Treatment of Primary Biliary Cholangitis (Primary Biliary Cirrhosis)
How do doctors treat primary biliary cholangitis?
Doctors treat primary biliary cholangitis with medicines. Your doctor may prescribe ursodiol (Actigall, Urso). Although ursodiol does not cure primary biliary cholangitis, it can slow the progression of liver damage. People who respond to ursodiol early in the course of primary biliary cholangitis can live longer without needing a liver transplant.
If you do not respond to ursodiol, your doctor may prescribe obeticholic acid (Ocaliva). However obeticholic acid does not improve symptoms, and further research is needed to show whether it slows liver disease progression.
How do doctors treat the symptoms of primary biliary cholangitis?
Your doctor may recommend over-the-counter medicines or prescribe medicines to treat symptoms of primary biliary cholangitis.
How do doctors treat the complications of primary biliary cholangitis?
Osteoporosis. For osteoporosis, your doctor may prescribe medicines that slow or stop bone loss and improve bone density. Your doctor may recommend dietary supplements of calcium and vitamin D.
Fat-soluble vitamin deficiencies. For fat-soluble vitamin deficiencies, your doctor may recommend dietary supplements of vitamins A, D, E, and K. Follow your doctor’s instructions on the type and amount of vitamins you should take.
Cirrhosis. If primary biliary cholangitis leads to cirrhosis, doctors can treat the health problems related to cirrhosis with medicines, surgery, and other medical procedures. If cirrhosis leads to liver failure, you may need a liver transplant.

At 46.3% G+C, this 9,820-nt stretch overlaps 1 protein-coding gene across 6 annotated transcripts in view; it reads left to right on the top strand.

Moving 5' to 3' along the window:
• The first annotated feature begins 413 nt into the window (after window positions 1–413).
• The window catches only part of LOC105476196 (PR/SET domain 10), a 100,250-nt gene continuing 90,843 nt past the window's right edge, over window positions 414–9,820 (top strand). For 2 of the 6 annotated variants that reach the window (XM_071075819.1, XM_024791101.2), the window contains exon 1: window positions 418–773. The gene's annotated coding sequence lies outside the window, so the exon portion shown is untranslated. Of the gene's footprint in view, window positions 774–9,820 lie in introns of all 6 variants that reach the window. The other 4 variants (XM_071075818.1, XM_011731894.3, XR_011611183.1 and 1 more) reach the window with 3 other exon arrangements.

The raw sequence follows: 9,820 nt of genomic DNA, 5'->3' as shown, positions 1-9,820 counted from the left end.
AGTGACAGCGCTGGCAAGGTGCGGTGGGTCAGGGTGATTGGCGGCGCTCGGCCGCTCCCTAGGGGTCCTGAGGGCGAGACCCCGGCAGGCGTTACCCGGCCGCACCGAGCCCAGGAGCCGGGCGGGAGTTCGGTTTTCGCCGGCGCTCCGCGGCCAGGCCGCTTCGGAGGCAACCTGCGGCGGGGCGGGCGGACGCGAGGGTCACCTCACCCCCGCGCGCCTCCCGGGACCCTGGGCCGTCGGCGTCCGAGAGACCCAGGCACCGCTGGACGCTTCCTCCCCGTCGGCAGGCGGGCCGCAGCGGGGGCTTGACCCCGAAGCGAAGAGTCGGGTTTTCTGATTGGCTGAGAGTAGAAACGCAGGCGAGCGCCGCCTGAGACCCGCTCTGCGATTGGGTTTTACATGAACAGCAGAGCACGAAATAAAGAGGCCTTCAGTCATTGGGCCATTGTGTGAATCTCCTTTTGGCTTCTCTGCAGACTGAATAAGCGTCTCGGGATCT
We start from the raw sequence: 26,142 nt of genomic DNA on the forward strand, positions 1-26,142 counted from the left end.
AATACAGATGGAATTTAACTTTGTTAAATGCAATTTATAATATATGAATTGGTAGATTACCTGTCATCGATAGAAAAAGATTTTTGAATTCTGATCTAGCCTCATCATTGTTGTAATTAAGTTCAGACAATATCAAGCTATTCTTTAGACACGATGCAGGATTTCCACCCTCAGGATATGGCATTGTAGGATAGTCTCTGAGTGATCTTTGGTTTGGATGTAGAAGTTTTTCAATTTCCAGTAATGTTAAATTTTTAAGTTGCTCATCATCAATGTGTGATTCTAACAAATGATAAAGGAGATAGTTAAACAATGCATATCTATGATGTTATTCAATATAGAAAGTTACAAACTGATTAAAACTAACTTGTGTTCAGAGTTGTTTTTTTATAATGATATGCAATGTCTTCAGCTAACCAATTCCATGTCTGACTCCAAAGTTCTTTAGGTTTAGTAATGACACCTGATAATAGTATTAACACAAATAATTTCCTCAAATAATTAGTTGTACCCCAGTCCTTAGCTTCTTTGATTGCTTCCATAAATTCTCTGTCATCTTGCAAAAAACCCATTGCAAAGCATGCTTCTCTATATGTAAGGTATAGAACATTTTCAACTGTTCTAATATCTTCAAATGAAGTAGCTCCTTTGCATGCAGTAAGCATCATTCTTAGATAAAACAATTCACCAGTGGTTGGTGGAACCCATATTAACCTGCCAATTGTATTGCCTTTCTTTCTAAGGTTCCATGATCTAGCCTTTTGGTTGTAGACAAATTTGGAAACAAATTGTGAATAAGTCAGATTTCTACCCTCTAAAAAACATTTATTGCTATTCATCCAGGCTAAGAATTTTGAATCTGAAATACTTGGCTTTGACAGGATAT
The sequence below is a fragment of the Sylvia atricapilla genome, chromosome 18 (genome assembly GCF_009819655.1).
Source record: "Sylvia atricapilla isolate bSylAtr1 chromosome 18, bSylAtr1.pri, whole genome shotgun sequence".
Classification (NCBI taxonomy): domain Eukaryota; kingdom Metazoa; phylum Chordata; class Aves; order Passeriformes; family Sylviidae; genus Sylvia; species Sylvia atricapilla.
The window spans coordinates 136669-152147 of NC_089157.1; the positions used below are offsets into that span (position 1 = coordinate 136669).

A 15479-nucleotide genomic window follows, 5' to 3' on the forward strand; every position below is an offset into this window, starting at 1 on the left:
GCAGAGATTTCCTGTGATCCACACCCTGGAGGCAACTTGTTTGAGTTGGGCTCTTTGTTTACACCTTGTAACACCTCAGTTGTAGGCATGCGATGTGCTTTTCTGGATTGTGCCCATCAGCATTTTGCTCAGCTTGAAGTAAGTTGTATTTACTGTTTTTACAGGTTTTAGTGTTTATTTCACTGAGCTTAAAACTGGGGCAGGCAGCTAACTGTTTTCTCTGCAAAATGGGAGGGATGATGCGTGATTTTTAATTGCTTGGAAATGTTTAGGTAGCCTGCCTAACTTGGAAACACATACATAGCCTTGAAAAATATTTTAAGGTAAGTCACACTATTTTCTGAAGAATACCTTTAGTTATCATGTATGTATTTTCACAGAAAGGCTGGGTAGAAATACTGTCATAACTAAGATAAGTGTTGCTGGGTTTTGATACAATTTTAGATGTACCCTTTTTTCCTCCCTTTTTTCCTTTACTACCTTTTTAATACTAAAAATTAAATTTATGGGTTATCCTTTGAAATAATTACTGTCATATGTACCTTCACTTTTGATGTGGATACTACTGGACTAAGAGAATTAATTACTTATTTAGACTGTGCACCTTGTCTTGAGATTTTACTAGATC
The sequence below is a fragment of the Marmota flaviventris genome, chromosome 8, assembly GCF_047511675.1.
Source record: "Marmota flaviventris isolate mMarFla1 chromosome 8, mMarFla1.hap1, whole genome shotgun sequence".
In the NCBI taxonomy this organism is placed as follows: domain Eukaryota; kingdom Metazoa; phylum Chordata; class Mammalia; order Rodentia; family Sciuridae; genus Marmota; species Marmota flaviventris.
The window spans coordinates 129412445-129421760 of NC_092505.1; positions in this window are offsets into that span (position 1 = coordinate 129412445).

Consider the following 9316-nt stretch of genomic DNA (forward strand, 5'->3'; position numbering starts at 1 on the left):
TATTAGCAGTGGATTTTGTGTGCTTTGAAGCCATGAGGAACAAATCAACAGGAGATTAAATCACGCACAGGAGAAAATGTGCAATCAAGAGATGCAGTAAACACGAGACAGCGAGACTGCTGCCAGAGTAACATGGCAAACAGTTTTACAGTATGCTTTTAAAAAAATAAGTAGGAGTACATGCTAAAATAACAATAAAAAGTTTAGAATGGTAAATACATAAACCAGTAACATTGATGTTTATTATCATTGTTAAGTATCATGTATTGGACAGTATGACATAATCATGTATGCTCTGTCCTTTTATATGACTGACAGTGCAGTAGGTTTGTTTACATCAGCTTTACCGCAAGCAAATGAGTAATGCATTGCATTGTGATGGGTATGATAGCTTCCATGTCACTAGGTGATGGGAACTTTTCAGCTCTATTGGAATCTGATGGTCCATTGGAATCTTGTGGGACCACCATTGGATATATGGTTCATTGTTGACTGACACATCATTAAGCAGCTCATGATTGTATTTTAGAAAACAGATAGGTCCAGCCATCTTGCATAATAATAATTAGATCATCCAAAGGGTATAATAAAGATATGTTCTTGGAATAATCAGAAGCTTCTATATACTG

When do doctors consider a liver transplant for primary biliary cholangitis?
Your doctor will consider a liver transplant when your primary biliary cholangitis leads to liver failure. Doctors consider liver transplants only after they have ruled out all other treatment options. Talk with your doctor to find out whether a liver transplant is right for you.
What can I do to help prevent further liver damage?
To help prevent further liver damage, you can do the following:
- Carefully follow your doctor’s instructions, and take your medicines and dietary supplements as directed.
- Quit smoking.
- Do not drink any alcohol or use illegal drugs.
- Have regular checkups, as recommended by your doctor.
- Talk with your doctor before taking
- prescription medicines
- over-the-counter medicines
- dietary supplements
- complementary and alternative medicines
- Try to keep a healthy body weight.
This content is provided as a service of the National Institute of Diabetes and Digestive and Kidney Diseases (NIDDK), part of the National Institutes of Health. The NIDDK translates and disseminates research findings through its clearinghouses and education programs to increase knowledge and understanding about health and disease among patients, health professionals, and the public. Content produced by the NIDDK is carefully reviewed by NIDDK scientists and other experts.
The NIDDK would like to thank:
John Moore Vierling, M.D., Baylor College of Medicine